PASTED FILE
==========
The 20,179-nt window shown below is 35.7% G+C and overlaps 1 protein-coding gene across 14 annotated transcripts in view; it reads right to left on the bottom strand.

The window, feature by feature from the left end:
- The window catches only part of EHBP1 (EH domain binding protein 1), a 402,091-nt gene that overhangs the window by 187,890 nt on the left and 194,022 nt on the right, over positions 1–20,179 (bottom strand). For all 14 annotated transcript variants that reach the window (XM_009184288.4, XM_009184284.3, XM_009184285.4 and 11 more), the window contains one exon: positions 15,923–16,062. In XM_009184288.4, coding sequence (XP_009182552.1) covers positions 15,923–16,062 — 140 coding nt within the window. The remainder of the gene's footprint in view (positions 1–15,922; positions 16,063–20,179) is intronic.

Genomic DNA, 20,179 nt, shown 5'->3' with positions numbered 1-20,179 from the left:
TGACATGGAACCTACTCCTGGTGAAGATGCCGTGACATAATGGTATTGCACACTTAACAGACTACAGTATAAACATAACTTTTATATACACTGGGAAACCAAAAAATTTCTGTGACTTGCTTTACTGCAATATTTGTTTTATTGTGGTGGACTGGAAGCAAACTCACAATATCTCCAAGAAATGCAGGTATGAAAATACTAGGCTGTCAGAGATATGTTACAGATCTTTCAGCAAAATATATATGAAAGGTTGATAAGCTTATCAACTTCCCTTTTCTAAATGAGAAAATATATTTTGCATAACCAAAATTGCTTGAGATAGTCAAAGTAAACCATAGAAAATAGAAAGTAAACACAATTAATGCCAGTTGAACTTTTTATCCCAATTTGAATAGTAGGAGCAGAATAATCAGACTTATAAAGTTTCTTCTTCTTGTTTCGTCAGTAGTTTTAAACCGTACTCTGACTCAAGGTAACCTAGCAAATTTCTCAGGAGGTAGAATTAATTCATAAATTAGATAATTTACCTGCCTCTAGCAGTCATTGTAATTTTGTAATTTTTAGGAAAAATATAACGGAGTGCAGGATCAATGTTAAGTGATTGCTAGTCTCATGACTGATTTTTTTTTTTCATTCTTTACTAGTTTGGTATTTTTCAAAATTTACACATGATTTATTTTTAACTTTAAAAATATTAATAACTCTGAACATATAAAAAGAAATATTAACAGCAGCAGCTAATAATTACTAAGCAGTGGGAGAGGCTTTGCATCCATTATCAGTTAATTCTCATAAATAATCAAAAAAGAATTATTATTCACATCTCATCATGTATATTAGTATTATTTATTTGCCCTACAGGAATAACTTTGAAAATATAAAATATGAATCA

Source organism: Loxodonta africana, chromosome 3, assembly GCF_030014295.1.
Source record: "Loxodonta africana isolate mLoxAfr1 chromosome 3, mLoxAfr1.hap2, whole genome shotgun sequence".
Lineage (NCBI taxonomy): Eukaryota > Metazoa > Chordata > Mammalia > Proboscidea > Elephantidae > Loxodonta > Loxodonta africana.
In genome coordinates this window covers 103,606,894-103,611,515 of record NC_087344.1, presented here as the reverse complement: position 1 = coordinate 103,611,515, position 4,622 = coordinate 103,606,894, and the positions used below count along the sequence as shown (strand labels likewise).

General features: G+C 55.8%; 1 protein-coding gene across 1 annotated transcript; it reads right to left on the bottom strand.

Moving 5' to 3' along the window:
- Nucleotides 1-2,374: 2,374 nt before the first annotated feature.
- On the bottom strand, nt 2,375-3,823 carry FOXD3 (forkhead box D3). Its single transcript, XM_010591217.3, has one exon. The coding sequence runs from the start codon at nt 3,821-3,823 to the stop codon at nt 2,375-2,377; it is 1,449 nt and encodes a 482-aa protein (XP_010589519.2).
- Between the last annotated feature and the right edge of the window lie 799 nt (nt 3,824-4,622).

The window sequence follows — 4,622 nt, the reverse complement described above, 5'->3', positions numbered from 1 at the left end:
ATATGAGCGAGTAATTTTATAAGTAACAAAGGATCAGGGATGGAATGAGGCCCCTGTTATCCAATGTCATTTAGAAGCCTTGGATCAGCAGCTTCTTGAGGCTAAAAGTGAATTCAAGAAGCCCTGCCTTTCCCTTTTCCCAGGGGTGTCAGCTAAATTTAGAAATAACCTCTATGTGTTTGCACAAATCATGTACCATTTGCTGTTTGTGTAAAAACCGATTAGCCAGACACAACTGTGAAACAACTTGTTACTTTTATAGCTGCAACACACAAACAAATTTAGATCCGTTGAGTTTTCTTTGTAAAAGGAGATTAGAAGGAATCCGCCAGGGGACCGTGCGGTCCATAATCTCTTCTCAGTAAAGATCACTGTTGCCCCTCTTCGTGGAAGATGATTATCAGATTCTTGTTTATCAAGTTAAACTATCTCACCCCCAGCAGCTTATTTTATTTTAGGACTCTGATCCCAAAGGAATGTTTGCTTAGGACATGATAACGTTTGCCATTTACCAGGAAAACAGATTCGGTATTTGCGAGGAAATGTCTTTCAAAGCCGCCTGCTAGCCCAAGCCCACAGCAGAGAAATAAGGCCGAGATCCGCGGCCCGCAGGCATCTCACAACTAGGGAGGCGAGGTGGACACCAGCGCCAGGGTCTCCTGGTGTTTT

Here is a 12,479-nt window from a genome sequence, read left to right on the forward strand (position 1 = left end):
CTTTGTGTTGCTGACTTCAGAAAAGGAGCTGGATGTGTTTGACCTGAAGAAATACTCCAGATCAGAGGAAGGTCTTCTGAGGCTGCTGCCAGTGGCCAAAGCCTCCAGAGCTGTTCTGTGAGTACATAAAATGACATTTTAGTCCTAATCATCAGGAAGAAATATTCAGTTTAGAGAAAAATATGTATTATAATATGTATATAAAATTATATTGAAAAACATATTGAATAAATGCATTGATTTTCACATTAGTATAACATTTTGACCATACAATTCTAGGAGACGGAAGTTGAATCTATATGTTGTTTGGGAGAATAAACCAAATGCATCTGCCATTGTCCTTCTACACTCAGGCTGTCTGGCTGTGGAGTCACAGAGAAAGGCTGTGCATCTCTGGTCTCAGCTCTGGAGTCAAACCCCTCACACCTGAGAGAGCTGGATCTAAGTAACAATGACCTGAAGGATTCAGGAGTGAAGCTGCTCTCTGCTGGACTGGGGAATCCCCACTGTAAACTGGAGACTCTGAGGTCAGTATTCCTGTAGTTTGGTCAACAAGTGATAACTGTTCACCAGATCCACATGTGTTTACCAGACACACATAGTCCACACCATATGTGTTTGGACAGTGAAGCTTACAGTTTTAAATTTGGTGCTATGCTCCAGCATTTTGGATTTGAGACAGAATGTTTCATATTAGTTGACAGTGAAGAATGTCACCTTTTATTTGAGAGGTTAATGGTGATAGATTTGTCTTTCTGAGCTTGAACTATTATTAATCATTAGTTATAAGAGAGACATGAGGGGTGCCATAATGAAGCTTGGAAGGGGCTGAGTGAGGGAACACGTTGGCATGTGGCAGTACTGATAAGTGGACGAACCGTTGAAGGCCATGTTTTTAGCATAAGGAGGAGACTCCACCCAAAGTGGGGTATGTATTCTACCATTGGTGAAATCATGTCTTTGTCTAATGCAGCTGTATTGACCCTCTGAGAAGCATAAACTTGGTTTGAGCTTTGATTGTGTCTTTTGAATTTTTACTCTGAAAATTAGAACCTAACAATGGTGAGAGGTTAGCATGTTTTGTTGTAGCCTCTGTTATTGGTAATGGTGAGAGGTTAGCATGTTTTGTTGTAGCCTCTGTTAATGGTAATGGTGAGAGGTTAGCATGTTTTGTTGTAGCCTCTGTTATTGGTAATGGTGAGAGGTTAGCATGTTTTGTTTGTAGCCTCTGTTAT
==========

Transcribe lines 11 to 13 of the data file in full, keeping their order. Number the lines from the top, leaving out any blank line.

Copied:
Moving 5' to 3' along the window:
- Nucleotides 1-2,374: 2,374 nt before the first annotated feature.
- On the bottom strand, nt 2,375-3,823 carry FOXD3 (forkhead box D3). Its single transcript, XM_010591217.3, has one exon. The coding sequence runs from the start codon at nt 3,821-3,823 to the stop codon at nt 2,375-2,377; it is 1,449 nt and encodes a 482-aa protein (XP_010589519.2).